There are many benefits to being physically active. For older women, one of those benefits may run as deep as the bones.
A recent study found that an increase in physical activity was associated with an increase in bone mineral density among older women, with the greatest increase found in the hip region.
Having a higher bone mineral density makes the bones stronger. A low bone mineral density, on the other hand, means a person is either at risk of or has osteoporosis — a condition that makes the bones weak and prone to fracture.
According to the study's authors, increasing physical activity through simple, daily tasks like housework can help to prevent decreases in bone mineral density.
This study was led by Jeffrey Muir of the Department of Clinical Epidemiology and Biostatistics at McMaster University in Canada. The research team examined the relationship between bone mineral density and regular physical activity in a group of older Canadian women.
The study included 1,169 woman aged 75 and older. Data was analyzed from the Canadian Multicenter Osteoporosis Study (CaMos).
Participants were asked to report their average level of activity for each week in the past year. Activities were categorized as moderate (such as housework or brisk walking), strenuous (such as jogging, bicycling or tennis) or vigorous (such as weight lifting). Participants were then asked to report how much time they spent each week performing those activities.
Bone mineral density was measured in five places: three different areas of the femur (thigh bone), the total hip and the lumbar spine (lower back).
Several factors were taken into account when analyzing the findings, including age, body mass index (a measure of height and weight), race and prescribed medications.
About 72 percent of women reported engaging in moderate physical activity for at least 4 hours per week.
The researchers found that for all of the sites measured (except for the lower back), a step increase in the amount of physical activity per week led to a significant increase in bone mineral density. A step increase would be going from 2-3 hours per week to 4-6 hours per week of physical activity.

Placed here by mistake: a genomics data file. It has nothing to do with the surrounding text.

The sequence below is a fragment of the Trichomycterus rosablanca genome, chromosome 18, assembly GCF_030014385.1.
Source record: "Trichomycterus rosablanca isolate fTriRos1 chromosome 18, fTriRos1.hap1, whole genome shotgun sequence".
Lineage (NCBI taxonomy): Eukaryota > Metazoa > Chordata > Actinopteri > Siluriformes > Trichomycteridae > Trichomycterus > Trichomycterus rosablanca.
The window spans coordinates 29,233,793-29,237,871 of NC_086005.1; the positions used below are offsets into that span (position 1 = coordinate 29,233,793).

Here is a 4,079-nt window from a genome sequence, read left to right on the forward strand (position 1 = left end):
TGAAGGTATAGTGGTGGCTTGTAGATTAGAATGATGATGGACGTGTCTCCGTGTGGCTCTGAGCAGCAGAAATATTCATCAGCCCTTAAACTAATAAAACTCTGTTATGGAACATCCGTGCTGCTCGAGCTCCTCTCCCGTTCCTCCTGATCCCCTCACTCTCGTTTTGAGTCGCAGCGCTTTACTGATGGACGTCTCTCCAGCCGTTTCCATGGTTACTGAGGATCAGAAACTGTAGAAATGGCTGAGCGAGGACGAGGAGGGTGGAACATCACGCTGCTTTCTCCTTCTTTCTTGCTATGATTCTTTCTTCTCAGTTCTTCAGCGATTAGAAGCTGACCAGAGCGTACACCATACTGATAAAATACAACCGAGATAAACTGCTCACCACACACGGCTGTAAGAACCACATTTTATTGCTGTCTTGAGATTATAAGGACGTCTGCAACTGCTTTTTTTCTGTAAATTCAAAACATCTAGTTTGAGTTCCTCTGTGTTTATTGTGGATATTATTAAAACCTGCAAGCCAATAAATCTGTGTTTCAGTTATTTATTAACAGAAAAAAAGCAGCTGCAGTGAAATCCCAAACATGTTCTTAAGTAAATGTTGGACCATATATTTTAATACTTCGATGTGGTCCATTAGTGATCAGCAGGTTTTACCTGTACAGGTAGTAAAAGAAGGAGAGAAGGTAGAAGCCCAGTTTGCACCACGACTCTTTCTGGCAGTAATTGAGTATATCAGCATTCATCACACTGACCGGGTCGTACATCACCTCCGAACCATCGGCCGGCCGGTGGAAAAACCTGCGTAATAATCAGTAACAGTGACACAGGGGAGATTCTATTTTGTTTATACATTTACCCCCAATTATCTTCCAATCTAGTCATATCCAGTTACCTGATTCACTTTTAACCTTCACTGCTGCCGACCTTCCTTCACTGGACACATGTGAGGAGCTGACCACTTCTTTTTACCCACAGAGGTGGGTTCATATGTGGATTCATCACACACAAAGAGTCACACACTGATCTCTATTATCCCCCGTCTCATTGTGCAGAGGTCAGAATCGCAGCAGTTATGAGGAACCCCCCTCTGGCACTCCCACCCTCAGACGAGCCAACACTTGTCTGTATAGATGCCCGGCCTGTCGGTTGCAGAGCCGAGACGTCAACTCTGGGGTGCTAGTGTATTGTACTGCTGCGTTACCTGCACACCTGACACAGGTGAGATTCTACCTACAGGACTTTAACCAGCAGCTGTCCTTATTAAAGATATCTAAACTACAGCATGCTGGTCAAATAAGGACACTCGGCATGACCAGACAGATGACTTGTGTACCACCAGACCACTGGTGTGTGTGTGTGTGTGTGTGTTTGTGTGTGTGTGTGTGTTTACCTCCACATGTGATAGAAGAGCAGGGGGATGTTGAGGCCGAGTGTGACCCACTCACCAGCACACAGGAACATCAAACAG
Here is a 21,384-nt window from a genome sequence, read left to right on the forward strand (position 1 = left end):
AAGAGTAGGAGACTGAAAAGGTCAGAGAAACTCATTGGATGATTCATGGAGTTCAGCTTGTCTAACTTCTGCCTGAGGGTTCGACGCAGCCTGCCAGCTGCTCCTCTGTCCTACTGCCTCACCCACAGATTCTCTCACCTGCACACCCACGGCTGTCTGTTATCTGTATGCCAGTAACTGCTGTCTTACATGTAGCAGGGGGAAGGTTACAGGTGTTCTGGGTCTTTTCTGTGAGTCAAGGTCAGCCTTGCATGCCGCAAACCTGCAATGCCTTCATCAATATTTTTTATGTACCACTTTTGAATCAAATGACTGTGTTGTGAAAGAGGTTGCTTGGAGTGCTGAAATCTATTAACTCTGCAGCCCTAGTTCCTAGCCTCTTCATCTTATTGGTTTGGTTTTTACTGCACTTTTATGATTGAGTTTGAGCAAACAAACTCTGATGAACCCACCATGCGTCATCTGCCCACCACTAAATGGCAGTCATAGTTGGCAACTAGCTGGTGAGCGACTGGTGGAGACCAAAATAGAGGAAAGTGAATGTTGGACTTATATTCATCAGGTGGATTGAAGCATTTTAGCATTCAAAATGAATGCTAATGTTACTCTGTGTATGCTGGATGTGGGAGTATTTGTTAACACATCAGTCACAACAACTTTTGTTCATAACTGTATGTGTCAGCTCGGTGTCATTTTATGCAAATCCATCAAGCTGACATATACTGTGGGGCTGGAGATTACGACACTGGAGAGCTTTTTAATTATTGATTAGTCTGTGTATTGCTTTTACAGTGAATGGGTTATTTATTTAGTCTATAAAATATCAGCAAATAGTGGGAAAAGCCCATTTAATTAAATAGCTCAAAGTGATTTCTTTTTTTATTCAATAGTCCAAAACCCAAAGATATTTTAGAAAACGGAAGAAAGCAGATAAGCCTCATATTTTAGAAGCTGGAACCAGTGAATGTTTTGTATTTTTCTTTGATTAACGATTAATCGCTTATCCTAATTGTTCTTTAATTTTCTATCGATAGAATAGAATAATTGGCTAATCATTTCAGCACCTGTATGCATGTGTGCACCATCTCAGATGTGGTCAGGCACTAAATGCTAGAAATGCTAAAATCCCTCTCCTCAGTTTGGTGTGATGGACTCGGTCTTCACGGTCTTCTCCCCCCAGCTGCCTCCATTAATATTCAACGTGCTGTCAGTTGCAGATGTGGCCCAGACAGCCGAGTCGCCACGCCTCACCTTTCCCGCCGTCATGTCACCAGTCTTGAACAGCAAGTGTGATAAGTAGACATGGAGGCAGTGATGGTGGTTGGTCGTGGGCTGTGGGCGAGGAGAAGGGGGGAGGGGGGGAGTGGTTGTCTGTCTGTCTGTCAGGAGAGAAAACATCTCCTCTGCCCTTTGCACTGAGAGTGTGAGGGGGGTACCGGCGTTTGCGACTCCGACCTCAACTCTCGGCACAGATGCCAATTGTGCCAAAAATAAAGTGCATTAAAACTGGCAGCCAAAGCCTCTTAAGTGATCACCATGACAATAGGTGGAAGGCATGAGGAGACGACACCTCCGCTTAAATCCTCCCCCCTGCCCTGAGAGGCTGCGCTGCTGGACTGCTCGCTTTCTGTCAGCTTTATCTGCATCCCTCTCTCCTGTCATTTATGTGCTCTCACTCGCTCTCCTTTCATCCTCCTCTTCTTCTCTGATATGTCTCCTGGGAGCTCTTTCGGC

The greatest increase in bone density was found in the hip region with an increase of 0.08 grams per cm3.
Physicians commonly recommend regular physical activity for patients at risk of osteoporosis, and the findings from this study support that recommendation.
As the researchers noted, any type of physical activity is important to prevent bone loss with the benefits primarily being seen in the hip region.
The study authors concluded that older women may be able to improve their bone density by simply increasing the amount of normal activity, like walking or housework, without having to begin a specific exercise routine.
"This study comes at a perfect time because doctors now have to warn people to stay away from calcium supplements since many studies now show they increase your risk for heart disease and do not increase bone density unless balanced with magnesium on a 1:1 ratio. Knowing that simple forms of exercise, and not the heavy workouts and weight lifting previously recommended, gives you a fighting chance to increase your bone density and bone health is a relief for many," Carolyn Dean, MD, ND, Medical Advisory Board Member of the non-profit Nutritional Magnesium Association, told dailyRx News.
"Simple exercise like walking, stretching, yoga and tai chi can all be safely done by people of any age and can easily fit into anyone's lifestyle. You may enjoy it so much you just want to do more," said Dr. Dean.
This study was published on August 23 in BMC Musculoskeletal Disorders.
The study authors reported no competing interests.